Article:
Confederate statue that prompted Charlottesville rally must stay, judge rules

A Virginia judge has blocked the city of Charlottesville's effort to remove the Confederate statue that sparked a deadly white nationalist rally in 2017.

Circuit Court Judge Richard Moore ruled that any attempts to remove the Robert E. Lee statue violate a state law protecting war memorials, the Daily Progress reported. The decision last week ends a lawsuit filed in March 2017 opposing the Charlottesville City Council vote to remove statue on the grounds that it sends a racist message.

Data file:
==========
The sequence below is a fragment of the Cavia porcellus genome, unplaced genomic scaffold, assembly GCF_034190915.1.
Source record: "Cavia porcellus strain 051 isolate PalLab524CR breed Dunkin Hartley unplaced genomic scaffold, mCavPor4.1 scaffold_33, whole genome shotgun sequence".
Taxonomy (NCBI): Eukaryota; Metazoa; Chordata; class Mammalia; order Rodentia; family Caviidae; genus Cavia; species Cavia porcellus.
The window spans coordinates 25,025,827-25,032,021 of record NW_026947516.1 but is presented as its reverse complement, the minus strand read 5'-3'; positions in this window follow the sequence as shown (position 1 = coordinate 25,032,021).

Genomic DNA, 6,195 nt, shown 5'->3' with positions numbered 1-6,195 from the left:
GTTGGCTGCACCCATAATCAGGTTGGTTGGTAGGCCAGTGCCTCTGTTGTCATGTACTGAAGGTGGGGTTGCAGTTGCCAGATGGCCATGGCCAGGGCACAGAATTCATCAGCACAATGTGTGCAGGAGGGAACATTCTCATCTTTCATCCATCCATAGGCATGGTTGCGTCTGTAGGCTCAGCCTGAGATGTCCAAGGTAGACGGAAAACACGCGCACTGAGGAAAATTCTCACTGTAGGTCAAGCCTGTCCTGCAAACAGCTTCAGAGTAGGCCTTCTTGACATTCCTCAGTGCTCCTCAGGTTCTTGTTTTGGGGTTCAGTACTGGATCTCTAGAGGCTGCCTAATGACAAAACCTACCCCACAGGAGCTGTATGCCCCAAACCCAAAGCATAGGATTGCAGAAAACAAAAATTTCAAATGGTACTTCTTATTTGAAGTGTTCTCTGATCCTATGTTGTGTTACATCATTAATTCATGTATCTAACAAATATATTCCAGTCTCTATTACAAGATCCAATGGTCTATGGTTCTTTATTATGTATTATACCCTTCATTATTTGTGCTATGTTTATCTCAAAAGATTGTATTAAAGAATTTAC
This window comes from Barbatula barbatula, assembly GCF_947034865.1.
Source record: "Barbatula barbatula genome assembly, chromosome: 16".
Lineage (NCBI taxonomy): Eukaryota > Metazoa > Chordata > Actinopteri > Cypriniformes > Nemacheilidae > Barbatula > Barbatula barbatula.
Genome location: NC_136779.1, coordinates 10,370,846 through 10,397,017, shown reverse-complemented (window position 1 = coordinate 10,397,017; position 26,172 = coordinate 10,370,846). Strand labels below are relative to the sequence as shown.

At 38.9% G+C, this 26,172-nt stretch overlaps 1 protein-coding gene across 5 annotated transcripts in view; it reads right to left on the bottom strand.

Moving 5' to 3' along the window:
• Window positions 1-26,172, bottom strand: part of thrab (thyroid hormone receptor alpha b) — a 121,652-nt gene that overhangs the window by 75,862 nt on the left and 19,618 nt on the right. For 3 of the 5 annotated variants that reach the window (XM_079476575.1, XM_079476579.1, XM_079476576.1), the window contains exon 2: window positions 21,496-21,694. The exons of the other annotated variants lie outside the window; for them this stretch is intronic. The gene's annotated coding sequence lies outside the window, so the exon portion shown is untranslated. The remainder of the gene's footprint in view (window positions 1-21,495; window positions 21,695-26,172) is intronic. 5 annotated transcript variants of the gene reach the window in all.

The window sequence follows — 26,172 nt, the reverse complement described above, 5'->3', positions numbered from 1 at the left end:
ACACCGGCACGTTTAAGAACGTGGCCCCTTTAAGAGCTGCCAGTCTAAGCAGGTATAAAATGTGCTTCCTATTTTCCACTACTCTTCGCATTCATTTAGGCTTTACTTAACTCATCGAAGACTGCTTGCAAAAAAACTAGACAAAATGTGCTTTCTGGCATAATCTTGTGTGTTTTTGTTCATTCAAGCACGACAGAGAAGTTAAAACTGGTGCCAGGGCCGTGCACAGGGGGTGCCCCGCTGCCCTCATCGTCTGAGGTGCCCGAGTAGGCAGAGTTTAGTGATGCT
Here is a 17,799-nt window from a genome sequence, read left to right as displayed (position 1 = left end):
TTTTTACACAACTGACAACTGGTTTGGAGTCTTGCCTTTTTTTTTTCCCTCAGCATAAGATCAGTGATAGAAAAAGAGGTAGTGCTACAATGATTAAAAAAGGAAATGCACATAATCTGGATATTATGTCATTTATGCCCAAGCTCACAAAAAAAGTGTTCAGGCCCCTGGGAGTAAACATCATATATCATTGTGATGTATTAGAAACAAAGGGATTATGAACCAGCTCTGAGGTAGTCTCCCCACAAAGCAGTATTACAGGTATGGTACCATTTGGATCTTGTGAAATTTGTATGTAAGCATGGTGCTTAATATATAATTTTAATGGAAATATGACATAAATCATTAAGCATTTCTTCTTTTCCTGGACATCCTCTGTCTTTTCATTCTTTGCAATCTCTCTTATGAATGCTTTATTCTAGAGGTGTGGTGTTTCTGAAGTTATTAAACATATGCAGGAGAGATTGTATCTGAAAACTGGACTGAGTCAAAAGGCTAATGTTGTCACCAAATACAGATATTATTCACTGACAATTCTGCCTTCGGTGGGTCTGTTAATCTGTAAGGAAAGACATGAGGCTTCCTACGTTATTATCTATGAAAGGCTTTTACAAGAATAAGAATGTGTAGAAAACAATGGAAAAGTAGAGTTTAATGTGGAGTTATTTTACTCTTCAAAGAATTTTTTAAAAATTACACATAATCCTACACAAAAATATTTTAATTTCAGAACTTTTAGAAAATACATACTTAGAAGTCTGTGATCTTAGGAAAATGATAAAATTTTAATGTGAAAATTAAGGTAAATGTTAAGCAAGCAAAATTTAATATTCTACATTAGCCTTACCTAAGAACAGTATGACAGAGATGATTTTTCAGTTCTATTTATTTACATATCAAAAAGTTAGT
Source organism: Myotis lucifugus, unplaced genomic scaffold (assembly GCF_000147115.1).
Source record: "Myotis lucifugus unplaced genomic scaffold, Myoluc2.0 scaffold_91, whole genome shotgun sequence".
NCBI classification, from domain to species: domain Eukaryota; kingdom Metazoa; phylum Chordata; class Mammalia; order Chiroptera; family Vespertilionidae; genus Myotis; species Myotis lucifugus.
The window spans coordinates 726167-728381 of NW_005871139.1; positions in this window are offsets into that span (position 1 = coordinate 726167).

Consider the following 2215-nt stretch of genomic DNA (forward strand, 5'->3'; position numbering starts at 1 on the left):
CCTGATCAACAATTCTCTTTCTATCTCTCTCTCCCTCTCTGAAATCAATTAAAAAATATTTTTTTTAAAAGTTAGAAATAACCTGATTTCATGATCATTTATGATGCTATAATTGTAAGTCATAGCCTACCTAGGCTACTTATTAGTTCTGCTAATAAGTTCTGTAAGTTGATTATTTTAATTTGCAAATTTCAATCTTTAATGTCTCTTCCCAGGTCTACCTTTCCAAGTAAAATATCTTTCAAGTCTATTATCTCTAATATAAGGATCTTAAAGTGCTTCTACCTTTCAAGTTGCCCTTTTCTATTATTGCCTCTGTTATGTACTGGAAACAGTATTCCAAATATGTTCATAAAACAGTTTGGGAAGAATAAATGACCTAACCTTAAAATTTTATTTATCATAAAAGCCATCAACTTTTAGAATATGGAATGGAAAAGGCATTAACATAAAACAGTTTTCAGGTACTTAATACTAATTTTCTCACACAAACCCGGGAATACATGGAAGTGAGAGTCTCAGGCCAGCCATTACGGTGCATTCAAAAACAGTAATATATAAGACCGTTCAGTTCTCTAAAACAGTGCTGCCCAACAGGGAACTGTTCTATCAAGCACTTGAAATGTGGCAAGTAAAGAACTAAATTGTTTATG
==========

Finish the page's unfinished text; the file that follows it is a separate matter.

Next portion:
The planned removal ostensibly prompted the Unite the Rally at which a neo-Nazi drove a car into counter protesters, killing Heather Heyer.

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Moore issued a permanent injunction, the Progress reported, preventing future removal. His ruling also applied to a statue of Confederate general Stonewall Jackson, also located in downtown Charlottesville.

Siding with the plaintiffs and against the city, Moore said the state law protecting war memorials does not have discriminatory intent.

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"I don't think I can infer that a historical preservation statute was intended to be racist," he said. "Certainly, (racism) was on their minds, but we should not judge the current law by that intent."

This article originally appeared on USA TODAY: Charlottesville Confederate statue removal blocked by judge